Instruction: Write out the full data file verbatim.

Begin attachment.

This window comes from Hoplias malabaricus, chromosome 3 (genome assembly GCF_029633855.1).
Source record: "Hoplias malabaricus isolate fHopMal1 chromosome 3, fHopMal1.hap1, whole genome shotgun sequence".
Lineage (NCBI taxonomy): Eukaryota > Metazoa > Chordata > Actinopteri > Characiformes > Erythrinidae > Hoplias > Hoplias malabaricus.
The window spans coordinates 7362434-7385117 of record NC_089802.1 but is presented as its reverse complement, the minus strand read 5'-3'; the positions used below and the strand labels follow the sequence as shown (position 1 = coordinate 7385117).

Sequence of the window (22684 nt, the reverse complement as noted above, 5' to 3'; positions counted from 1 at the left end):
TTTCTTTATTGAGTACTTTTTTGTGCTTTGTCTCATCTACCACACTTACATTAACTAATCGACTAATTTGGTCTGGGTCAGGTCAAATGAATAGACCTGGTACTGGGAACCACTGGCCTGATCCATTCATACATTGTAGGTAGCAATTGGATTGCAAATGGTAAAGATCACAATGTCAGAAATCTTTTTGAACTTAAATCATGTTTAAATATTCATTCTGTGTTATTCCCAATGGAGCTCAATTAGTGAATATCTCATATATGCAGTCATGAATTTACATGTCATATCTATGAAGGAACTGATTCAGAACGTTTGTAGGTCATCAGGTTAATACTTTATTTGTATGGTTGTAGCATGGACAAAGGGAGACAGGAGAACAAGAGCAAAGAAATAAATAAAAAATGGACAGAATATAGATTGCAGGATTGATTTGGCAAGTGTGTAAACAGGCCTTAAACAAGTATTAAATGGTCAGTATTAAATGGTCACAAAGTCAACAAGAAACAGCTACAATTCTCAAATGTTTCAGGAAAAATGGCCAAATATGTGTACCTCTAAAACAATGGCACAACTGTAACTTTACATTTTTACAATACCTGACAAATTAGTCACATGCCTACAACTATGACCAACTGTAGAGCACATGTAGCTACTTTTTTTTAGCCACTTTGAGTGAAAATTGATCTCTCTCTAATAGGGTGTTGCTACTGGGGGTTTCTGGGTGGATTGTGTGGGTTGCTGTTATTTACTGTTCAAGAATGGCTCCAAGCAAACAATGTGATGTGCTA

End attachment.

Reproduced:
This window comes from Hoplias malabaricus, chromosome 3 (genome assembly GCF_029633855.1).
Source record: "Hoplias malabaricus isolate fHopMal1 chromosome 3, fHopMal1.hap1, whole genome shotgun sequence".
Lineage (NCBI taxonomy): Eukaryota > Metazoa > Chordata > Actinopteri > Characiformes > Erythrinidae > Hoplias > Hoplias malabaricus.
The window spans coordinates 7362434-7385117 of record NC_089802.1 but is presented as its reverse complement, the minus strand read 5'-3'; the positions used below and the strand labels follow the sequence as shown (position 1 = coordinate 7385117).

Sequence of the window (22684 nt, the reverse complement as noted above, 5' to 3'; positions counted from 1 at the left end):
TTTCTTTATTGAGTACTTTTTTGTGCTTTGTCTCATCTACCACACTTACATTAACTAATCGACTAATTTGGTCTGGGTCAGGTCAAATGAATAGACCTGGTACTGGGAACCACTGGCCTGATCCATTCATACATTGTAGGTAGCAATTGGATTGCAAATGGTAAAGATCACAATGTCAGAAATCTTTTTGAACTTAAATCATGTTTAAATATTCATTCTGTGTTATTCCCAATGGAGCTCAATTAGTGAATATCTCATATATGCAGTCATGAATTTACATGTCATATCTATGAAGGAACTGATTCAGAACGTTTGTAGGTCATCAGGTTAATACTTTATTTGTATGGTTGTAGCATGGACAAAGGGAGACAGGAGAACAAGAGCAAAGAAATAAATAAAAAATGGACAGAATATAGATTGCAGGATTGATTTGGCAAGTGTGTAAACAGGCCTTAAACAAGTATTAAATGGTCAGTATTAAATGGTCACAAAGTCAACAAGAAACAGCTACAATTCTCAAATGTTTCAGGAAAAATGGCCAAATATGTGTACCTCTAAAACAATGGCACAACTGTAACTTTACATTTTTACAATACCTGACAAATTAGTCACATGCCTACAACTATGACCAACTGTAGAGCACATGTAGCTACTTTTTTTTAGCCACTTTGAGTGAAAATTGATCTCTCTCTAATAGGGTGTTGCTACTGGGGGTTTCTGGGTGGATTGTGTGGGTTGCTGTTATTTACTGTTCAAGAATGGCTCCAAGCAAACAATGTGATGTGCTA